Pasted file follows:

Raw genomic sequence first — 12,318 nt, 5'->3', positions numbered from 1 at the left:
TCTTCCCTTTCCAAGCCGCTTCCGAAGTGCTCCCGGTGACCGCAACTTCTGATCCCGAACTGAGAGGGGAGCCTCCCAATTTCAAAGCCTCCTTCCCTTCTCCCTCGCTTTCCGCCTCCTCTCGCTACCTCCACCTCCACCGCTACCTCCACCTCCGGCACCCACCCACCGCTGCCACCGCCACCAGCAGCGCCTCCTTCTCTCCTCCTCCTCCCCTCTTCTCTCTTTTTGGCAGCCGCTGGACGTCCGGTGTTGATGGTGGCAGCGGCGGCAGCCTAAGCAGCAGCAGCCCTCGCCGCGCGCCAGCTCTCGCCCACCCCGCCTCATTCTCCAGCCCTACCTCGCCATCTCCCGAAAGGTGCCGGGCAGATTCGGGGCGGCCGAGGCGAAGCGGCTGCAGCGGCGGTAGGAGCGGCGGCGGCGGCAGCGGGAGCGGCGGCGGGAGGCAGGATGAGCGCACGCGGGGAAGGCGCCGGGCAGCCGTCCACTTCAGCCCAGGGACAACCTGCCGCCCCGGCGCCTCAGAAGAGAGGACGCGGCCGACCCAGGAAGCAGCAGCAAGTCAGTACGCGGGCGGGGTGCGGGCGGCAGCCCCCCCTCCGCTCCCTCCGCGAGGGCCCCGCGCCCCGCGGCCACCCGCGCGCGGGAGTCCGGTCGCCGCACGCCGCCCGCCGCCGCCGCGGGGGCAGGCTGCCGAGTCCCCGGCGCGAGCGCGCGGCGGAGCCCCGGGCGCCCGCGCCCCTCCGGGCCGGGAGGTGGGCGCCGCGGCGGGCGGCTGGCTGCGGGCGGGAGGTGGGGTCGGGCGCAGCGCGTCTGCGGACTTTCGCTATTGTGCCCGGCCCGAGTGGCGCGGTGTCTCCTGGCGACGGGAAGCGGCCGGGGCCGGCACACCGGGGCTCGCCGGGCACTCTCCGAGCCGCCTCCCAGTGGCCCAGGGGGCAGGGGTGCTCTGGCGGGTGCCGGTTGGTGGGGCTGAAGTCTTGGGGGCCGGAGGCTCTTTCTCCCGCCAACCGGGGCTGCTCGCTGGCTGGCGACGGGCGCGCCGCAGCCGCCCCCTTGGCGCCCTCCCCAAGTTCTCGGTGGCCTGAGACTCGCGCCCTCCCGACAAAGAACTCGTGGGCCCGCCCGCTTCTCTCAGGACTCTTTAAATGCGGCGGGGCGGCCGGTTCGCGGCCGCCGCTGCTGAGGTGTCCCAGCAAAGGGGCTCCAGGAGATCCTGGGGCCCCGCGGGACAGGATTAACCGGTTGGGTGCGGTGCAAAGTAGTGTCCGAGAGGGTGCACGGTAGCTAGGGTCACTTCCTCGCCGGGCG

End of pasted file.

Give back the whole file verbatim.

Raw genomic sequence first — 12,318 nt, 5'->3', positions numbered from 1 at the left:
TCTTCCCTTTCCAAGCCGCTTCCGAAGTGCTCCCGGTGACCGCAACTTCTGATCCCGAACTGAGAGGGGAGCCTCCCAATTTCAAAGCCTCCTTCCCTTCTCCCTCGCTTTCCGCCTCCTCTCGCTACCTCCACCTCCACCGCTACCTCCACCTCCGGCACCCACCCACCGCTGCCACCGCCACCAGCAGCGCCTCCTTCTCTCCTCCTCCTCCCCTCTTCTCTCTTTTTGGCAGCCGCTGGACGTCCGGTGTTGATGGTGGCAGCGGCGGCAGCCTAAGCAGCAGCAGCCCTCGCCGCGCGCCAGCTCTCGCCCACCCCGCCTCATTCTCCAGCCCTACCTCGCCATCTCCCGAAAGGTGCCGGGCAGATTCGGGGCGGCCGAGGCGAAGCGGCTGCAGCGGCGGTAGGAGCGGCGGCGGCGGCAGCGGGAGCGGCGGCGGGAGGCAGGATGAGCGCACGCGGGGAAGGCGCCGGGCAGCCGTCCACTTCAGCCCAGGGACAACCTGCCGCCCCGGCGCCTCAGAAGAGAGGACGCGGCCGACCCAGGAAGCAGCAGCAAGTCAGTACGCGGGCGGGGTGCGGGCGGCAGCCCCCCCTCCGCTCCCTCCGCGAGGGCCCCGCGCCCCGCGGCCACCCGCGCGCGGGAGTCCGGTCGCCGCACGCCGCCCGCCGCCGCCGCGGGGGCAGGCTGCCGAGTCCCCGGCGCGAGCGCGCGGCGGAGCCCCGGGCGCCCGCGCCCCTCCGGGCCGGGAGGTGGGCGCCGCGGCGGGCGGCTGGCTGCGGGCGGGAGGTGGGGTCGGGCGCAGCGCGTCTGCGGACTTTCGCTATTGTGCCCGGCCCGAGTGGCGCGGTGTCTCCTGGCGACGGGAAGCGGCCGGGGCCGGCACACCGGGGCTCGCCGGGCACTCTCCGAGCCGCCTCCCAGTGGCCCAGGGGGCAGGGGTGCTCTGGCGGGTGCCGGTTGGTGGGGCTGAAGTCTTGGGGGCCGGAGGCTCTTTCTCCCGCCAACCGGGGCTGCTCGCTGGCTGGCGACGGGCGCGCCGCAGCCGCCCCCTTGGCGCCCTCCCCAAGTTCTCGGTGGCCTGAGACTCGCGCCCTCCCGACAAAGAACTCGTGGGCCCGCCCGCTTCTCTCAGGACTCTTTAAATGCGGCGGGGCGGCCGGTTCGCGGCCGCCGCTGCTGAGGTGTCCCAGCAAAGGGGCTCCAGGAGATCCTGGGGCCCCGCGGGACAGGATTAACCGGTTGGGTGCGGTGCAAAGTAGTGTCCGAGAGGGTGCACGGTAGCTAGGGTCACTTCCTCGCCGGGCG